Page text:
After 45 years of practice, I am closing my office effective July 31, 2022. I will continue to work from my home on some residual matters; and will be available to do some estate planning and administration, as well as assisting existing clients on smaller matters. However, I want to spend more time with my wife, our children and our grandchildren.

You can reach me by e-mail at mabrown@markabrownlaw.com; and by phone at 206.686.4466.

I remain grateful for the opportunity to assist my clients over the years. It has been wonderful getting to know you and your families.

– Mark

Will your estate require probate in Washington?

by | Jun 16, 2021 | Blog

When planning your estate, you may have questions about whether it will have to go through probate. With this process, the court supervises your designated representative as he or she settles your affairs. 

Review the criteria that determine whether your Washington state estate will require probate.  

Non-probate assets

Not every type of asset has to go through probate in Washington. Some of the most common non-probate items include: 

  • Assets you place in the ownership of a living trust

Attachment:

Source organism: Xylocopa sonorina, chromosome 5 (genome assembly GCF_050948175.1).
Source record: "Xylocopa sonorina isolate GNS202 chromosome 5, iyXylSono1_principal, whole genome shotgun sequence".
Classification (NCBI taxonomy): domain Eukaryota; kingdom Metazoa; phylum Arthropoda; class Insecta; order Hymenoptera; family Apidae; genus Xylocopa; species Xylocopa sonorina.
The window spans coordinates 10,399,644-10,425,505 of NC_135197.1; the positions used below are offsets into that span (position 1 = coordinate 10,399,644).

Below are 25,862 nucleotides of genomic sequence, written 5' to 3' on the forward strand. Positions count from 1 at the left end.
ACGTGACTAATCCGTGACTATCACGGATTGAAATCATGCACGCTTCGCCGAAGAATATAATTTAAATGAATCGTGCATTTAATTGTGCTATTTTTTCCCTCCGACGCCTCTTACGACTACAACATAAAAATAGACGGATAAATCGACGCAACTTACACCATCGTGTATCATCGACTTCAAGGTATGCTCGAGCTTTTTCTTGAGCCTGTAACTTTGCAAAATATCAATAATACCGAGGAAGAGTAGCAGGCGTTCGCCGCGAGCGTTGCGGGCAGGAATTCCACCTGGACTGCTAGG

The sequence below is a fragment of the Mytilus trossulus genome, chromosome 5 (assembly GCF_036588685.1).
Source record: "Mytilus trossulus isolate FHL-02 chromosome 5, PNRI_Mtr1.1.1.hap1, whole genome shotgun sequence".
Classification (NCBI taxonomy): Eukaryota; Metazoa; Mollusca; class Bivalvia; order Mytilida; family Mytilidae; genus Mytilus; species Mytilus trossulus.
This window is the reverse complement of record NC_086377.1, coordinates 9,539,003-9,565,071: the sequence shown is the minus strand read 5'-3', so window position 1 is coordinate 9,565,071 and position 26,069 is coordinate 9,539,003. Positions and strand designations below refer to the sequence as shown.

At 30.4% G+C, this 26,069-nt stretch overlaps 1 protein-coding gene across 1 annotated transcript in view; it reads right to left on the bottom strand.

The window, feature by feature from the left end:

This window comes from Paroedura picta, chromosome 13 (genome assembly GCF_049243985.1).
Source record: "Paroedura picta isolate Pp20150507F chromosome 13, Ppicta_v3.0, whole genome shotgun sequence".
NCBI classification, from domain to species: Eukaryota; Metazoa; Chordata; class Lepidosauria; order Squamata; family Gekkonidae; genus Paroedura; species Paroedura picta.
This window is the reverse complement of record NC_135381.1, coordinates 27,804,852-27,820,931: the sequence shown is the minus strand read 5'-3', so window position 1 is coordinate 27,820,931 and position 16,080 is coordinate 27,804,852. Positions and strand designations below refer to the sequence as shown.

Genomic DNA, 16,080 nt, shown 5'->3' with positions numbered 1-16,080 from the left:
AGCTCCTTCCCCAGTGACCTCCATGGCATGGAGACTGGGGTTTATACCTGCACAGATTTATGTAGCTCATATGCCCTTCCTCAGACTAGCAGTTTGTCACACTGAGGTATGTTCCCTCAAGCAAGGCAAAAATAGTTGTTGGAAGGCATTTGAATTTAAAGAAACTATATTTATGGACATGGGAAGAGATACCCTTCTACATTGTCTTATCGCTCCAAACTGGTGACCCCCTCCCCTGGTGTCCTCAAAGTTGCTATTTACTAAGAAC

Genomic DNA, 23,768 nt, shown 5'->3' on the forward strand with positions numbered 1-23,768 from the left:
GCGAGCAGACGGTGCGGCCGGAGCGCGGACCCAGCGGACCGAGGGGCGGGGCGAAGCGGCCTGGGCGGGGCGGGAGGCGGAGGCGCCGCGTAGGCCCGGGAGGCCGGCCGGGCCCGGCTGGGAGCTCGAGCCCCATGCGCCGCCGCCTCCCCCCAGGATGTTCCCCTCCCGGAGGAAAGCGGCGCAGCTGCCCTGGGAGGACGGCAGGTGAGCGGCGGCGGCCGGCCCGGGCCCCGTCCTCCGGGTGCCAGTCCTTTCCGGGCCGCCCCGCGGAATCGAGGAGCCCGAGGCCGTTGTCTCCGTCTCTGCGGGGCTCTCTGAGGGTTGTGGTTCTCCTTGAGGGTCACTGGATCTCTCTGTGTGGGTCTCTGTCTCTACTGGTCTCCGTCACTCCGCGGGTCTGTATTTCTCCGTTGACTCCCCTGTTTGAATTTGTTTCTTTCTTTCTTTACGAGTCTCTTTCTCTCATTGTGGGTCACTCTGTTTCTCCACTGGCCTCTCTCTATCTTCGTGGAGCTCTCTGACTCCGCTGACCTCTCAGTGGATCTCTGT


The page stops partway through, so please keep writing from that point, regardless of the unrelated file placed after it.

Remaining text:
• Funds from a pension, retirement fund, payable on death bank account or life insurance account with a designated beneficiary 
  • Assets that fall under a community property agreement you have with your partner or spouse 
  • Assets you hold in joint tenancy, such as the home you live in with your spouse.  

If you want to avoid probate, you can take steps to make much of your property exempt from probate. 

Other factors

When the executor you name in your will petitions the court to settle your estate, he or she must submit an inventory of assets. If the non-probate assets in your estate are worth less than $100,000, your estate can bypass probate. Instead, your intended heirs simply submit a court affidavit to claim their estate assets.  

Larger estates require probate, which begins when the court issues “letters testamentary” to your executor. This gives your representative permission to settle the estate.  

Probate can take up to a year in Washington, but complex estates that have challenges from possible heirs or creditors may take longer to resolve in court.  

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